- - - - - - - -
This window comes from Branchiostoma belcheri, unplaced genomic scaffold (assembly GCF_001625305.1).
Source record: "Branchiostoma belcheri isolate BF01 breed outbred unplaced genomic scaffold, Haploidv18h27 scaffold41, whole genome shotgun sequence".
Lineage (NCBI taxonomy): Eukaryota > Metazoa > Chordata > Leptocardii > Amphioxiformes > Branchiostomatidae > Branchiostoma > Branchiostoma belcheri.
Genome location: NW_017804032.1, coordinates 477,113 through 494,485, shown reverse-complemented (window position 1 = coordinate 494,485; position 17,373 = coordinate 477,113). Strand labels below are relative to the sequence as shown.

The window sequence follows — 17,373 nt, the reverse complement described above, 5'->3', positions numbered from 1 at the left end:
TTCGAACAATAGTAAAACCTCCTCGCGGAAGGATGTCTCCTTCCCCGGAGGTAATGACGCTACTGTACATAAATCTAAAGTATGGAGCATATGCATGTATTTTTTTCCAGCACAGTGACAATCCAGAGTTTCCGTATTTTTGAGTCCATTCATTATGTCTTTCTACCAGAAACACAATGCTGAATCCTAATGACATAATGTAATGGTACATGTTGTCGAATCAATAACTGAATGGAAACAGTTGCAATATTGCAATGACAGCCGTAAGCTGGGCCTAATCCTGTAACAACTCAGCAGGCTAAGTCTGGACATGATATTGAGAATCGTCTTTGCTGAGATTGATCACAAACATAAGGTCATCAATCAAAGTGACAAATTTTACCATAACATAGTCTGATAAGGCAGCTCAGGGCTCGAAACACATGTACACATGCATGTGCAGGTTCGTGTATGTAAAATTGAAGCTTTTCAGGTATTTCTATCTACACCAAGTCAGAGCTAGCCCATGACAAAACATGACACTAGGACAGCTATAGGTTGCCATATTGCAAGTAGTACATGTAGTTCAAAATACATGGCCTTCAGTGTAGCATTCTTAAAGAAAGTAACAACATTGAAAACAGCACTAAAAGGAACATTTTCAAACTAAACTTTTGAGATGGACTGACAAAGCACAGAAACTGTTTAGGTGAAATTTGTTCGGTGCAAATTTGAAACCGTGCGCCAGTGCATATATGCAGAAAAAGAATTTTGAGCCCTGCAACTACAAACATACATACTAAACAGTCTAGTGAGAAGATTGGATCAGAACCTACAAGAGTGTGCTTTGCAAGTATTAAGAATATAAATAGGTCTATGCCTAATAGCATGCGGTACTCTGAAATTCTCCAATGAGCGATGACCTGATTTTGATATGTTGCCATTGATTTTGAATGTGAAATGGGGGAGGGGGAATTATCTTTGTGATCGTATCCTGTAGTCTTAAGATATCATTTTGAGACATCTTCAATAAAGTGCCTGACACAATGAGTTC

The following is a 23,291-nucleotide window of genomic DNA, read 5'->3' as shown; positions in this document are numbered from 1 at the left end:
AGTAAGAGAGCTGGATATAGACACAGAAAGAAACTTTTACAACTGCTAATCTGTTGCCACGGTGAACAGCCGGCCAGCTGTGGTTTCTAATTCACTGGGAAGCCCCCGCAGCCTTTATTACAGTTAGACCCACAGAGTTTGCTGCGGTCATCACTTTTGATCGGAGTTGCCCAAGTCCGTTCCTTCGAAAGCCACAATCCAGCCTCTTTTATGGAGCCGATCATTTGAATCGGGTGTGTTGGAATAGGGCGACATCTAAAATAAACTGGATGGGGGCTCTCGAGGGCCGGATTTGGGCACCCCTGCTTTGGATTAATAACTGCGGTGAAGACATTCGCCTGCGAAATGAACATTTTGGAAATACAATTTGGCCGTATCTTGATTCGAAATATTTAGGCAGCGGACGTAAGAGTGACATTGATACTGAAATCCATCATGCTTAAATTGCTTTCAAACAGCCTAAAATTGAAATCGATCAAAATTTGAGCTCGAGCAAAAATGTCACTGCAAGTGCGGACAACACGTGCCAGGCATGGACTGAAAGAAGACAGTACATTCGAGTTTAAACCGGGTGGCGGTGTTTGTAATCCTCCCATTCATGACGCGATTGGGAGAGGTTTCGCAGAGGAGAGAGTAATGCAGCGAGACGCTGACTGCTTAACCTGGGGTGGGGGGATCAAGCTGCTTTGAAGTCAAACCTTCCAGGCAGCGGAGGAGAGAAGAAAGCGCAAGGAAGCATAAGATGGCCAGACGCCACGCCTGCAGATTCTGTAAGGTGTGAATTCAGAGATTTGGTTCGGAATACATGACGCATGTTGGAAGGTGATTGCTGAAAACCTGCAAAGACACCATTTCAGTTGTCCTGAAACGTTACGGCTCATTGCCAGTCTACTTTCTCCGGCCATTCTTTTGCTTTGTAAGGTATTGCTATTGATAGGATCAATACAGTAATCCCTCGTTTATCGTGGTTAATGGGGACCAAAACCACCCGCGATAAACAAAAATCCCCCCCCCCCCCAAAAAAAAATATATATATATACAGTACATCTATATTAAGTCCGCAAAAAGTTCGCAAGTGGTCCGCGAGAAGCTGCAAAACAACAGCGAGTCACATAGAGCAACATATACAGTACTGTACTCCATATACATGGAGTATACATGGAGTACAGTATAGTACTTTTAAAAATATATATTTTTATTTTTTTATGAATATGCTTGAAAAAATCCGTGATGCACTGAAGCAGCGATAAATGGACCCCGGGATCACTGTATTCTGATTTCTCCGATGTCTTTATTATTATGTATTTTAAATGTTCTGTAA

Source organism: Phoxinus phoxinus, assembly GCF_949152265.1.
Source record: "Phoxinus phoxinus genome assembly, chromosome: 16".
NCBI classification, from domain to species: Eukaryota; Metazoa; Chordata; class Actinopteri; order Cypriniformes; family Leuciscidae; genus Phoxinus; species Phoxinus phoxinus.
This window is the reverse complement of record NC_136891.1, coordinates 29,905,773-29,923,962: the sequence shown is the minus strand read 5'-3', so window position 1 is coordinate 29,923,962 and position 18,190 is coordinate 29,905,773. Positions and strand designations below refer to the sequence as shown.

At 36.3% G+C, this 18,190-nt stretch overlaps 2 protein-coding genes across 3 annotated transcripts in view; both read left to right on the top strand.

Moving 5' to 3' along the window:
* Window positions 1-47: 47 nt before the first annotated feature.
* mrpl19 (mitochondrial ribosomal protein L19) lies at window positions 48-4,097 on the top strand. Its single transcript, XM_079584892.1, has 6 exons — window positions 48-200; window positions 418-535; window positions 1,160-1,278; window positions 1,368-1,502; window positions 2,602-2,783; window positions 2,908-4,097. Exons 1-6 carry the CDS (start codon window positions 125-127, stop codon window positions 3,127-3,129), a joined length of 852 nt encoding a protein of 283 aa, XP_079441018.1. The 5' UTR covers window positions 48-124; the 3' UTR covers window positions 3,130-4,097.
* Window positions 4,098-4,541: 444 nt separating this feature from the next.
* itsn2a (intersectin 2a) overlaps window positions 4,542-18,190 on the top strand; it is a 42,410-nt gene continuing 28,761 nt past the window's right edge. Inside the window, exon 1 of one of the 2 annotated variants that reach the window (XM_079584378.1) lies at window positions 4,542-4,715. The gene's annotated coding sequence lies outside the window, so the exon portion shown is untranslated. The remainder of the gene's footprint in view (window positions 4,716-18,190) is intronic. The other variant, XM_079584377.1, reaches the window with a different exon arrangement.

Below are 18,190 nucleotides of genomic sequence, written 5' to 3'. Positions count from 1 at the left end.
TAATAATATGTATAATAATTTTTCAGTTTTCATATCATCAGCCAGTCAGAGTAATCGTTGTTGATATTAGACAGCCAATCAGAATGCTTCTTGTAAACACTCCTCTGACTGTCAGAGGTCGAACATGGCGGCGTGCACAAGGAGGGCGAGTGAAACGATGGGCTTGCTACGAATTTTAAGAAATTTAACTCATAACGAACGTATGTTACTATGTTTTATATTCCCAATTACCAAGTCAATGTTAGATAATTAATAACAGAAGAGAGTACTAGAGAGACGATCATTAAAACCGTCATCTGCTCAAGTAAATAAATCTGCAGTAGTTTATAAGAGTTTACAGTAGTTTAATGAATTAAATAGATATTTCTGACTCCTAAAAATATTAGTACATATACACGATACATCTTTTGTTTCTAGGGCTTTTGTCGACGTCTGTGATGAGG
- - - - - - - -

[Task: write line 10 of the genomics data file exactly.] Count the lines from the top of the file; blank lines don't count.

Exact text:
Source record: "Phoxinus phoxinus genome assembly, chromosome: 16".